Tank Purchase Shows Uselessness of the Sequester

An Abrams tank, which the Pentagon doesn't want, but Congress insists on buying. (AP Photo)On March 18, 22 Abrams Main Battle Tanks were loaded on a ship in Bremerhaven, Germany, to be shipped home to Charleston, S.C. For the first time since D-Day, June 6, 1944, there were no U.S. Army tanks in continental Europe.

“This symbolizes a change in war fighting methodology,” said Ingrid Boger, public affairs officer of the Theater Logistics Support Center-Europe. “This is the end of a long tradition and history of having tanks in Germany.”

The Abrams tank was initially designed to help stop Soviet and Warsaw Pact forces from sweeping across central Europe if the Cold War ever turned hot. It served us well in both Iraq wars.

Since Robert Gates’ tenure as Secretary of Defense, leadership in that department and in our military services has argued that our national security mission has changed since the end of the Cold War. The new types of wars we are likely to encounter won’t require tanks. We need to divert spending into fighting terrorist networks and building adequate defenses against cyberwarfare.

The army has repeatedly said it doesn’t want or need new tanks. As Sean Kennedy, director of research for the nonpartisan Citizens Against Government Waste, says, “When an institution as risk-averse as the Defense Department says they have enough tanks, we can probably believe them.”

Given the need to reduce spending, stopping production of the Abrams tank should be a no-brainer, right?

No, Congress has just voted to spend an extra $436 million to continue production. The Army doesn’t want them, but politically important Ohio, where 700 people work in the only Abrams tank plant, is represented by senators and representatives who do.

I wrote earlier this year, “The mindless across-the-board cuts in the sequestration might force members of Congress to look beyond defending the military pork in their states and districts.”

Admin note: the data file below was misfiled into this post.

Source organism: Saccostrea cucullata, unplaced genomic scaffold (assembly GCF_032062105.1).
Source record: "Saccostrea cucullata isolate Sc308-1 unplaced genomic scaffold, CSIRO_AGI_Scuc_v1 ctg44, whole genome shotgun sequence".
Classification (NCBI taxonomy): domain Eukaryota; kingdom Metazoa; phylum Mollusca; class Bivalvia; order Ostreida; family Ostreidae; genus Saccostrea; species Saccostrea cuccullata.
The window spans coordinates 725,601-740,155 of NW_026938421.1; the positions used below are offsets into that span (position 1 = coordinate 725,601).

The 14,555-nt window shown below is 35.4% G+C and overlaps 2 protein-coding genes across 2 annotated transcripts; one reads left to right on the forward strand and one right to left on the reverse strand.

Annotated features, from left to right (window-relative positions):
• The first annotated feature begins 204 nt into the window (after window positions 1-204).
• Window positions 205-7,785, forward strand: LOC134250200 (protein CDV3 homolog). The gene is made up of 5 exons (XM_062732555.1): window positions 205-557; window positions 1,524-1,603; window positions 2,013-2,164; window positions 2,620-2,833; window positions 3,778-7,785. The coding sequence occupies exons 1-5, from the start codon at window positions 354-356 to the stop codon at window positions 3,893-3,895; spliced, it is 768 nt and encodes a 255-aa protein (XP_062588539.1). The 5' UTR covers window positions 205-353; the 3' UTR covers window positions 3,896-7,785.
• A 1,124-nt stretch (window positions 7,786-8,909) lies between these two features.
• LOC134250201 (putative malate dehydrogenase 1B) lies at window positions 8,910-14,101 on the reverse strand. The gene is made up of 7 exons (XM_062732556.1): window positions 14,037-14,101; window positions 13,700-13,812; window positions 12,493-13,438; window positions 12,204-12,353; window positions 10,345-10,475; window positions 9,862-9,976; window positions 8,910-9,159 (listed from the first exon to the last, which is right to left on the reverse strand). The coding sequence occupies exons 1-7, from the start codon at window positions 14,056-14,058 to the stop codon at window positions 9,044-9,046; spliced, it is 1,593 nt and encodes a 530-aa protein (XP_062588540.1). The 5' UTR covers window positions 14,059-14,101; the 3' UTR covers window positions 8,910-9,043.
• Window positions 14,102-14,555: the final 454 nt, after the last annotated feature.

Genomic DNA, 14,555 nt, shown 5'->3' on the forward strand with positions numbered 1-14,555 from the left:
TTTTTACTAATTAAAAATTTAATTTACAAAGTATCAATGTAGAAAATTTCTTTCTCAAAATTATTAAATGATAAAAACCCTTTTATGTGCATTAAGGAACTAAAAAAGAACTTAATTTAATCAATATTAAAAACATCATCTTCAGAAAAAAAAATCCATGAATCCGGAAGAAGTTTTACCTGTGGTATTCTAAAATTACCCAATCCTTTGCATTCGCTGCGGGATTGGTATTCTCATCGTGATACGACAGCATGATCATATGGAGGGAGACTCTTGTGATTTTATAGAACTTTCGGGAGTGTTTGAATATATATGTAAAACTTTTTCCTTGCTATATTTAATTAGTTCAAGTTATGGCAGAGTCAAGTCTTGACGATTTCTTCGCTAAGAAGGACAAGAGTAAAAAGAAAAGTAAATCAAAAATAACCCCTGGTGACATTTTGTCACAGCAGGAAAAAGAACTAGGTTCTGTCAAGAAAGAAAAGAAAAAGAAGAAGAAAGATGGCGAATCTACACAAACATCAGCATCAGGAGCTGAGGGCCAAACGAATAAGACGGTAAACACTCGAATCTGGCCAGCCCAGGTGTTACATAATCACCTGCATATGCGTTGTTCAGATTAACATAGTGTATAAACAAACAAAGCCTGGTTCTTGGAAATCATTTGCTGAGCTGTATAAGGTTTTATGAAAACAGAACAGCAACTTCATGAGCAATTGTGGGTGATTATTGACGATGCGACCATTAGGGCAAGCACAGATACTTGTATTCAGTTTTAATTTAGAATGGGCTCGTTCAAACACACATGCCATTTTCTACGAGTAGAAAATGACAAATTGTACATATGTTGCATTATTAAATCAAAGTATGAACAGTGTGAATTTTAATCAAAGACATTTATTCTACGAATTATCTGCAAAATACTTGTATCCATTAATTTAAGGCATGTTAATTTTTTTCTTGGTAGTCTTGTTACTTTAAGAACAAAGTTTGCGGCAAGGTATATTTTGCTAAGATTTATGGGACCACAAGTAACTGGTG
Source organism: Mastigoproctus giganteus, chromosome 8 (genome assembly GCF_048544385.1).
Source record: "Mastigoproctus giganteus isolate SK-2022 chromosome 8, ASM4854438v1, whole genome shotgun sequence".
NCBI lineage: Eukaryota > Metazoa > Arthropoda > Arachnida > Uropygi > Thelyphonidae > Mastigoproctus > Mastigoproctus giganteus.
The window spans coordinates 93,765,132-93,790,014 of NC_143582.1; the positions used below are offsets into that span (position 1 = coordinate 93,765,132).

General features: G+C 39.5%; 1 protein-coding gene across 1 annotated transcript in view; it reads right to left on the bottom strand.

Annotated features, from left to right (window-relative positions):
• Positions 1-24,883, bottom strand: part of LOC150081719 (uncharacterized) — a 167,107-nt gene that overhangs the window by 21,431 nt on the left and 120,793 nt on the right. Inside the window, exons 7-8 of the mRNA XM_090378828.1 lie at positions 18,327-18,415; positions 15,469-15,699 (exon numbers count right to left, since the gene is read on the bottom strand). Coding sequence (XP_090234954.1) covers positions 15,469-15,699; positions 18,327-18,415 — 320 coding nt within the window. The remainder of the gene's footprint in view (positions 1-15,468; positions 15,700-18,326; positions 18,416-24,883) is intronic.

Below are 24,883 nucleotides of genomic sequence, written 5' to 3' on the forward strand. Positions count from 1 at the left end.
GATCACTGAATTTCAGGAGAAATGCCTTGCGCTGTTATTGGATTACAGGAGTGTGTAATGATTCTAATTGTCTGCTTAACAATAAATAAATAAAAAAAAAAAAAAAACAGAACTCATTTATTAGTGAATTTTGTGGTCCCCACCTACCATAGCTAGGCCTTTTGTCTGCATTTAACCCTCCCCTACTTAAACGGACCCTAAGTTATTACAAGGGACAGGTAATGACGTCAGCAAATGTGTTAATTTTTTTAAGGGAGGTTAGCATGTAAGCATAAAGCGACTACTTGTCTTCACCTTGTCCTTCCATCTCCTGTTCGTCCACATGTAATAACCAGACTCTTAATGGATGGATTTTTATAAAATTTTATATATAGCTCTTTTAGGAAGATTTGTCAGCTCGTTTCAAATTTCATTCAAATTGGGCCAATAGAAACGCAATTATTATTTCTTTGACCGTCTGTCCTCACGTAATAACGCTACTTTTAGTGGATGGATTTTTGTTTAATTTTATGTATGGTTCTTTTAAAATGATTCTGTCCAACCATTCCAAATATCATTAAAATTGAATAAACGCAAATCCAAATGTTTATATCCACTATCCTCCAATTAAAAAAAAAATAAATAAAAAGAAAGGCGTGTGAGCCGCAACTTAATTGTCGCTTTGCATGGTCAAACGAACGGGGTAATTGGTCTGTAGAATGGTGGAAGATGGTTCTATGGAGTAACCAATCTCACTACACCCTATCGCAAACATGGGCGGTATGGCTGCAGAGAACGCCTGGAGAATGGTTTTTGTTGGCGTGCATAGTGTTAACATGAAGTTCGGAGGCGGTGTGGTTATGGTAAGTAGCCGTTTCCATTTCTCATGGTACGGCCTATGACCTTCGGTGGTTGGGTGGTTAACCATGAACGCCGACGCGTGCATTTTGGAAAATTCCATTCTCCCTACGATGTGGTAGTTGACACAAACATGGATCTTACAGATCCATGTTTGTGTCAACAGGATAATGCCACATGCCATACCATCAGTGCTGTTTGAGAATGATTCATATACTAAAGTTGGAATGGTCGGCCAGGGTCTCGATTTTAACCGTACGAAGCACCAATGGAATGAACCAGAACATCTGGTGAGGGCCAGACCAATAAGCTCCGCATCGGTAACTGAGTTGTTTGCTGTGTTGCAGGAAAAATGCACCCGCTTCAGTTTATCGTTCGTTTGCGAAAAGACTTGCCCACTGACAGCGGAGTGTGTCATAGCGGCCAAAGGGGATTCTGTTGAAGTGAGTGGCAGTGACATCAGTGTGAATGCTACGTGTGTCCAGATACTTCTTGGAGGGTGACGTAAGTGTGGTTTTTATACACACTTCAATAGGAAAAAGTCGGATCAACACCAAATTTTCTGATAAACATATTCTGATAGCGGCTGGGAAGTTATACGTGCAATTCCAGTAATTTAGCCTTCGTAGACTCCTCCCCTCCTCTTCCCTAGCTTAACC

Boy, was I wrong. Far too many members of Congress feel perfectly comfortable calling for budget austerity and a sequester while at the same time insisting on producing obsolete weapons systems.

Ah, the sequester. It was so stupid an idea that of course it would never be allowed to happen, most of us thought. And then it happened.

I have seen across-the-board cuts to deal with budget problems in both the public and private sectors. They always represent the worst kind of mindless abdication of management responsibility. And they always end up making managers look silly.

That certainly happened in the recent decision by Congress and the president to fix just one of the consequences of the sequester – the inconvenience of flight delays caused by the mandatory furloughing of air traffic control personnel.

I fly a lot and other people who do were upset at the mounting delays. But most of them I have talked to are appalled that so many members of Congress who agreed to the sequester and bragged about holding tough on the cuts decided that frequent fliers were most in need of special relief.

Not the 4-year-olds kicked out of Head Start program.

Not the cancer patients denied chemotherapy.

No, once again the middle class and the poor just don’t have loud enough voices to have much influence.

Just about everyone I talk to thinks ending the sequester flight delays was done because of the inconvenience to members of Congress flying back and forth to their districts.

I guess that’s true to some small degree, but the real reason they caved was because frequent fliers tend to be their most influential, vocal, and politically connected constituents.

Being in Congress means making a lot of politically tough choices, and most of the toughest revolve around spending and taxes.

There is no mechanical solution for our budget problems. Beware of those who call for sequestration or balance-the-budget constitutional amendments.

To really balance the budget, we must do what the president and the Congress did in the late 1990s. Put everything on the table – including the politically difficult choices like the Abrams tank – and figure out how to increase government revenues and decrease government expenses.

For the first time in years, we have budgets from both houses of Congress and the president. It is time to end the sequester as part of the hard negotiations needed to reconcile those documents.

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